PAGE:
Laurel Neme

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Wildlife Forensics

National Geographic: Petition Seeks Ban on Trade in Fake Rhino Horn

Exclusive: NGOs express concerns that cultured rhino horn undercuts existing law and imperils wild rhinos. By Laurel Neme PUBLISHED Wed Feb 10, 2016 Trade in bioengineered rhino horn shouldn’t be allowed. That’s the contention behind a petition filed today with the U.S. Fish and Wildlife Service by the Center for Biological Diversity, a U.S.-based group that uses science and…

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Mongabay.com: Wildlife forensics unmask poachers and traffickers

Mongabay WildTech 10th July 2015 / Laurel Neme When border agents seize two tons of smuggled ivory, how do they tell where it’s from? When meat on sale in Southeast Asia is suspected to be from a tiger, how can the police prove it? And when blood in a hunter’s truck is thought to come from a poached…

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National Geographic: A Powerful Weapon Against Ivory Smugglers: DNA Testing

 Posted by Laurel Neme in A Voice for Elephants on May 23, 2013     Hong Kong Customs seized 113 ivory tusks in a cargo shipment at Hong Kong International Airport on April 30 this year. Officers detected the ivory when they X-rayed a consignment labeled “spare parts” being shipped from Burundi, Africa to Singapore via Hong Kong. DNA analysis…

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Bird vs. Machine: How Wildlife Forensic Science Prevents Crashes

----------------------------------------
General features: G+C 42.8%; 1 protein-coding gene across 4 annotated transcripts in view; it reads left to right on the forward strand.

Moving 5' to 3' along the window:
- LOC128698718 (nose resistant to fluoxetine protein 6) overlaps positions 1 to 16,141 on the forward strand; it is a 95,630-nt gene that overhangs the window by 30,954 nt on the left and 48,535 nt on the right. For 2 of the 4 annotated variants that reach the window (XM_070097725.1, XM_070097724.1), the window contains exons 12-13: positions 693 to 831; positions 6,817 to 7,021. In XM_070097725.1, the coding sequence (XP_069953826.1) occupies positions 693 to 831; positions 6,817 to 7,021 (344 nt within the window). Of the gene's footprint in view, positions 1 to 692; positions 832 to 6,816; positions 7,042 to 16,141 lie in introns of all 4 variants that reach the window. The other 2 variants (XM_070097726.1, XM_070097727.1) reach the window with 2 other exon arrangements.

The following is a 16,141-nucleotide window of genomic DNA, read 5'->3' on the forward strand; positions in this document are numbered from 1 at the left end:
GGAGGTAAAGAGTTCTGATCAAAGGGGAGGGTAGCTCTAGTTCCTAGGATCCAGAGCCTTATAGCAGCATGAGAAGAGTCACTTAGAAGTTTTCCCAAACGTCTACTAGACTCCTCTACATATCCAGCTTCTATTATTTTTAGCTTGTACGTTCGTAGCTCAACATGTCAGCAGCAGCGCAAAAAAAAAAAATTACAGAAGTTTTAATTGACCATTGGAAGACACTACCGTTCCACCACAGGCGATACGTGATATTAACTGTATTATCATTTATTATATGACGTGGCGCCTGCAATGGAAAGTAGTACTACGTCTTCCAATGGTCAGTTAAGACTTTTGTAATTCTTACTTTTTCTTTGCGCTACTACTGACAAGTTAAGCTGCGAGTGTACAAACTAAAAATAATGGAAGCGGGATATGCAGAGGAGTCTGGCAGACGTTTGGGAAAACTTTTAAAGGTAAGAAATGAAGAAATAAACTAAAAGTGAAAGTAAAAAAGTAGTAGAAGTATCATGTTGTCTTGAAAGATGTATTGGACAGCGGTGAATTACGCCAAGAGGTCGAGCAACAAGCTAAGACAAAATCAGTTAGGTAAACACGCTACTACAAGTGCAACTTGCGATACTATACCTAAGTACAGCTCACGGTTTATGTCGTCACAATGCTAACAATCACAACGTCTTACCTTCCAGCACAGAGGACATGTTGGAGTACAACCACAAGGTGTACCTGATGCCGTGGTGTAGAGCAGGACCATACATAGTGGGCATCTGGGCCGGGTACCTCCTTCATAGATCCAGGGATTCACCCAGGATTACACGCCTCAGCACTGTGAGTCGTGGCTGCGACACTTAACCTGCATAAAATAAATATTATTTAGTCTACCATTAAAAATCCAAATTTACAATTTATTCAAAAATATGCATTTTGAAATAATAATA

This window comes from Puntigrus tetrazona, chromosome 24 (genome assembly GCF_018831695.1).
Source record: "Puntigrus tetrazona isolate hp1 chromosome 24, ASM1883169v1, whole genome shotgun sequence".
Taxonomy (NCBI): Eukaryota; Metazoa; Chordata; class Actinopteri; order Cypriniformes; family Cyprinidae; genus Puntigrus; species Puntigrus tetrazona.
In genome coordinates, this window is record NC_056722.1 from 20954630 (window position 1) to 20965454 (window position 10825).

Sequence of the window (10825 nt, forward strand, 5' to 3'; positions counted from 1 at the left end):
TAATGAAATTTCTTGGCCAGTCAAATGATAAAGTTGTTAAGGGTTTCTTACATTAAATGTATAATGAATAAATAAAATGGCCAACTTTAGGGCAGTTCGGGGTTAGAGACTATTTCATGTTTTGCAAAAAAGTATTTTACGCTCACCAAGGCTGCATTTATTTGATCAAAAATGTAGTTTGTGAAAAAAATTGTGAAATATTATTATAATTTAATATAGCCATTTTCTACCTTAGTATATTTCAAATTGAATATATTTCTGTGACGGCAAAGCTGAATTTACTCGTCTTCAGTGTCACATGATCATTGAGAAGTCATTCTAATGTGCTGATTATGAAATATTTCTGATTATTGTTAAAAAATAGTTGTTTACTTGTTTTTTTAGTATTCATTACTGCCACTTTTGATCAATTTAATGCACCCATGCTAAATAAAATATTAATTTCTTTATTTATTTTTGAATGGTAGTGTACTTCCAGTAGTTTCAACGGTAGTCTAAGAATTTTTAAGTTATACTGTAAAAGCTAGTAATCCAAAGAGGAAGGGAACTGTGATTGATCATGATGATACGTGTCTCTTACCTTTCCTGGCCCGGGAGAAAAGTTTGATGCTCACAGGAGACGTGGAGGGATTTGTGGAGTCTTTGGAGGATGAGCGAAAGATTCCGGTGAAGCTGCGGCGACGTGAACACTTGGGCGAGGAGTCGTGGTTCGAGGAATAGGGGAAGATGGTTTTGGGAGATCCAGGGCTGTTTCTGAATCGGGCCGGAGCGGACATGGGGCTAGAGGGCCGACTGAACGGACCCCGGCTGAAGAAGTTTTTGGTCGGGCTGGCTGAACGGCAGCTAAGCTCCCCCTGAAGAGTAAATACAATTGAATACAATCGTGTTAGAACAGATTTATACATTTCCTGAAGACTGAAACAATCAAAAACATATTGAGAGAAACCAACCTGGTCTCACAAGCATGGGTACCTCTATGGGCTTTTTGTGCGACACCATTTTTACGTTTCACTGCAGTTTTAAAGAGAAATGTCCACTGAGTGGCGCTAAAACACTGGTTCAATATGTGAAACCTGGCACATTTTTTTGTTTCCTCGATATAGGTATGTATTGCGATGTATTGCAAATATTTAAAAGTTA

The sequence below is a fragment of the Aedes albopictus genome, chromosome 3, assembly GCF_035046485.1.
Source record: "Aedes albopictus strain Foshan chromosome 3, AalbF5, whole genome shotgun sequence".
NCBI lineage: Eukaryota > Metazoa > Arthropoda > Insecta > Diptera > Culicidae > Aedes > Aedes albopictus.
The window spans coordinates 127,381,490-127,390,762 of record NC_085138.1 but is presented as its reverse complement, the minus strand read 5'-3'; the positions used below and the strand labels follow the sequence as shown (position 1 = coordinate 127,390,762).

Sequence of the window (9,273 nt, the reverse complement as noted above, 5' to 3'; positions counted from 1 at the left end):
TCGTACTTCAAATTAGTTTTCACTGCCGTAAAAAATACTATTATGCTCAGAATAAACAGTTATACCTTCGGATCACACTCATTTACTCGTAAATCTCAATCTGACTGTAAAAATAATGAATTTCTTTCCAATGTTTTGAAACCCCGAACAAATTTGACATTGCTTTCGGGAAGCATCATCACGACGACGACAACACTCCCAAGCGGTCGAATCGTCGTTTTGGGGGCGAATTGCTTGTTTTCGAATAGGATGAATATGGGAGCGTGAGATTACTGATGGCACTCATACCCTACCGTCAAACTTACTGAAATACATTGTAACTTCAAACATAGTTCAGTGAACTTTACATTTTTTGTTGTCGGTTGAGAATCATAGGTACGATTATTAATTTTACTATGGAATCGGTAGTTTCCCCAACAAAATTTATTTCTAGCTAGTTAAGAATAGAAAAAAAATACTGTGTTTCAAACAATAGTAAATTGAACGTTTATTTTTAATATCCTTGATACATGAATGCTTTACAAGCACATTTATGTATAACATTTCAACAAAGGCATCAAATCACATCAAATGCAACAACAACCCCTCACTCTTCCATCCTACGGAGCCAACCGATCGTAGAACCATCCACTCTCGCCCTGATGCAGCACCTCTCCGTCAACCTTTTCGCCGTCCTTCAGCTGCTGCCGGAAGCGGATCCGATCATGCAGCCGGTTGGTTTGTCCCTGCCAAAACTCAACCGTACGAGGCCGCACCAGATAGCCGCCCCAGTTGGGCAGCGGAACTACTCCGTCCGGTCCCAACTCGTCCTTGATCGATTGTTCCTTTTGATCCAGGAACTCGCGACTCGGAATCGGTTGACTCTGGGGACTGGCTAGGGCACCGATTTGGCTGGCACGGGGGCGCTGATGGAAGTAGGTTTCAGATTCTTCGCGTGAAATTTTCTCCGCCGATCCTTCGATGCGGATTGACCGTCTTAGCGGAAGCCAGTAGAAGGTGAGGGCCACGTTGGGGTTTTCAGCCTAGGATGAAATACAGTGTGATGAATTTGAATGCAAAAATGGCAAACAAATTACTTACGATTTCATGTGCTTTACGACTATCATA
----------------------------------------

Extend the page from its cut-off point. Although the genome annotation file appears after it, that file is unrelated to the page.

From JeffCorwinConnect.com: Laurel NemeJune 27, 2011 When US Airways Flight 1549 went down in New York’s Hudson River on that 20-degree day in January 2009, just six minutes after take-off, Captain Chesley “Sully” Sullenberger and First Officer Jeffrey Skiles suspected the cause: a bird strike. “Hit birds,” they reported. “We lost thrust in both engines. Turning…

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Mongabay.com: Determining which birds cause airplanes to crash: an interview with a feather expert

By Laurel Neme, special to mongabay.comSeptember 19, 2010 Marcy Heacker, a wildlife forensic scientist at the Smithsonian Institution’s Feather Identification Lab in Washington, DC, spoke with Laurel Neme on her “The WildLife” radio show and podcast about wildlife forensics, bird strikes and feather identification, and how her analyses help airports manage wildlife to enhance airline safety. She also…

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Mongabay.com: The Changing Nature of Illegal Logging – and Illegal Logging Investigations – in Brazil’s Amazon

    The changing nature of illegal logging – and illegal logging investigations – in Brazil’s Amazon By Laurel Neme, special to mongabay.com July 08, 2010 Continued from Top officials busted in Amazon logging raids, but political patronage may set them free   Operation Jurupari followed on several previous Brazilian Federal Police investigations into SEMA, including:…

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